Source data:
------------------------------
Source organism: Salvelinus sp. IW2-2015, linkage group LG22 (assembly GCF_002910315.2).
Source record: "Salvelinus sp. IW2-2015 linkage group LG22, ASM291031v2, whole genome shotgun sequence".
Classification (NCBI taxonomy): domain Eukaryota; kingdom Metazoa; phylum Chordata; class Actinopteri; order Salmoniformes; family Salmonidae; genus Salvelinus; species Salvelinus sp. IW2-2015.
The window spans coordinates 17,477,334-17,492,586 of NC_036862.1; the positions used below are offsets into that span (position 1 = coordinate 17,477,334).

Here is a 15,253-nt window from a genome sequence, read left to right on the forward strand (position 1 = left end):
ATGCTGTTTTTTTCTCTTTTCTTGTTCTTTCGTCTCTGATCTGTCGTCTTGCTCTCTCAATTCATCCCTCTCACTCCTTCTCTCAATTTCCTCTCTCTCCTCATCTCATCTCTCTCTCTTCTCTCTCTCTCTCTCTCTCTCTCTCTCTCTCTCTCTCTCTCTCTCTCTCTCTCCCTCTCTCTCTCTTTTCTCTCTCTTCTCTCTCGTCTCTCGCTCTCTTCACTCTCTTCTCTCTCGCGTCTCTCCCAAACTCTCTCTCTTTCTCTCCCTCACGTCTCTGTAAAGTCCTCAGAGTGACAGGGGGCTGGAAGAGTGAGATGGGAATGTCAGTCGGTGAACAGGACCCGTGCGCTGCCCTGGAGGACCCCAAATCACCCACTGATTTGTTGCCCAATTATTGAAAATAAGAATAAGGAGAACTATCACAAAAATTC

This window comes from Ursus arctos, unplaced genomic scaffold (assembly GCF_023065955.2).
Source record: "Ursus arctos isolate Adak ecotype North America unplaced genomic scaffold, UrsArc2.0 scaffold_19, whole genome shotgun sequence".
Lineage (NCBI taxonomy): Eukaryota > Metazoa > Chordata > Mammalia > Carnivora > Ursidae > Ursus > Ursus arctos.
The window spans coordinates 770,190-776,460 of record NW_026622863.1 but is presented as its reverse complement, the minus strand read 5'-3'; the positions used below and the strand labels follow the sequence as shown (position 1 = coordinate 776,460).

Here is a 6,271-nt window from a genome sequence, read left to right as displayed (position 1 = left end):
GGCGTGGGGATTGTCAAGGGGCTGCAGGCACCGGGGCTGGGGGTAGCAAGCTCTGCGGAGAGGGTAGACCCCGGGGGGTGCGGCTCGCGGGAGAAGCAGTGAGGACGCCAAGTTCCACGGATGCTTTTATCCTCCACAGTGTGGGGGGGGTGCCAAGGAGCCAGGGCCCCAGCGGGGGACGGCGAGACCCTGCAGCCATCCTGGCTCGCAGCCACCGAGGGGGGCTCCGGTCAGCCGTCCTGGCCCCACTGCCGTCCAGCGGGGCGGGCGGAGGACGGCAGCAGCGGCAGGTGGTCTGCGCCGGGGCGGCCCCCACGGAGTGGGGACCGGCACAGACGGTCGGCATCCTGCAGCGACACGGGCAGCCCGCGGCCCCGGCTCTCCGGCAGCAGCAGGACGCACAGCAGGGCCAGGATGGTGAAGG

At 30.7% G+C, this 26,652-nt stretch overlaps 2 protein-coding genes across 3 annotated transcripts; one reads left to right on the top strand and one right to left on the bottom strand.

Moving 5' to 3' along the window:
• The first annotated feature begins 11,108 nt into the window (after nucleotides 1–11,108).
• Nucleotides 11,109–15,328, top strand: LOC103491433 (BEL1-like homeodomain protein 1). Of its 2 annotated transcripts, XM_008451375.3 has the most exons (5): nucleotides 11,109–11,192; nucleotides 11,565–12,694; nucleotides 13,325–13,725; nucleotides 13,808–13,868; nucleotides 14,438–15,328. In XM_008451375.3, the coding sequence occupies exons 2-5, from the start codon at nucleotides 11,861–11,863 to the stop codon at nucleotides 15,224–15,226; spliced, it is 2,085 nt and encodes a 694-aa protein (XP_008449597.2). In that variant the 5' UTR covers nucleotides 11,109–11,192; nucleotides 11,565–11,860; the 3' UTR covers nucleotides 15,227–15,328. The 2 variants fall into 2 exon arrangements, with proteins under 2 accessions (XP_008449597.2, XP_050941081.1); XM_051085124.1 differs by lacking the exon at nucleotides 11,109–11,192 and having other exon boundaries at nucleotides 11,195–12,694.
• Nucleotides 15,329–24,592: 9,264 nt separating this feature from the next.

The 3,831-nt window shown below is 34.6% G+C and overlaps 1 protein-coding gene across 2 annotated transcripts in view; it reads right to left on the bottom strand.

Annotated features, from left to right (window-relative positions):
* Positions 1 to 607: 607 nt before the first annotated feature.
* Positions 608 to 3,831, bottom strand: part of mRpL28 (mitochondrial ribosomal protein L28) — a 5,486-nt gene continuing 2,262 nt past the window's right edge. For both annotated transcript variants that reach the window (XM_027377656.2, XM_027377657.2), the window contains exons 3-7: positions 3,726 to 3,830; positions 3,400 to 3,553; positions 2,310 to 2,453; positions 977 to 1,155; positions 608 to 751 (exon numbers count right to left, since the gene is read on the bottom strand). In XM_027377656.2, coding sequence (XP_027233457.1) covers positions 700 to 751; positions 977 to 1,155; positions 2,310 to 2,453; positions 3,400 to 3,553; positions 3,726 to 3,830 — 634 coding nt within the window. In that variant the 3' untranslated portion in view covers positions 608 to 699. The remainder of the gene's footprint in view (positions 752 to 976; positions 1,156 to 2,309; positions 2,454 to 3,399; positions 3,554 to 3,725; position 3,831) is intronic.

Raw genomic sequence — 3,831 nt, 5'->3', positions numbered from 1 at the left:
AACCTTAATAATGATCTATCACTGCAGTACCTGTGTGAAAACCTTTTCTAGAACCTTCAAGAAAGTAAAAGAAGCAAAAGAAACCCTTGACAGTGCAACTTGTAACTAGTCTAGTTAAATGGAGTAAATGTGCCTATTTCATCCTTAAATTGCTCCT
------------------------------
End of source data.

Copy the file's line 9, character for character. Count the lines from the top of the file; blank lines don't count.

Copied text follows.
Lineage (NCBI taxonomy): Eukaryota > Metazoa > Chordata > Mammalia > Carnivora > Ursidae > Ursus > Ursus arctos.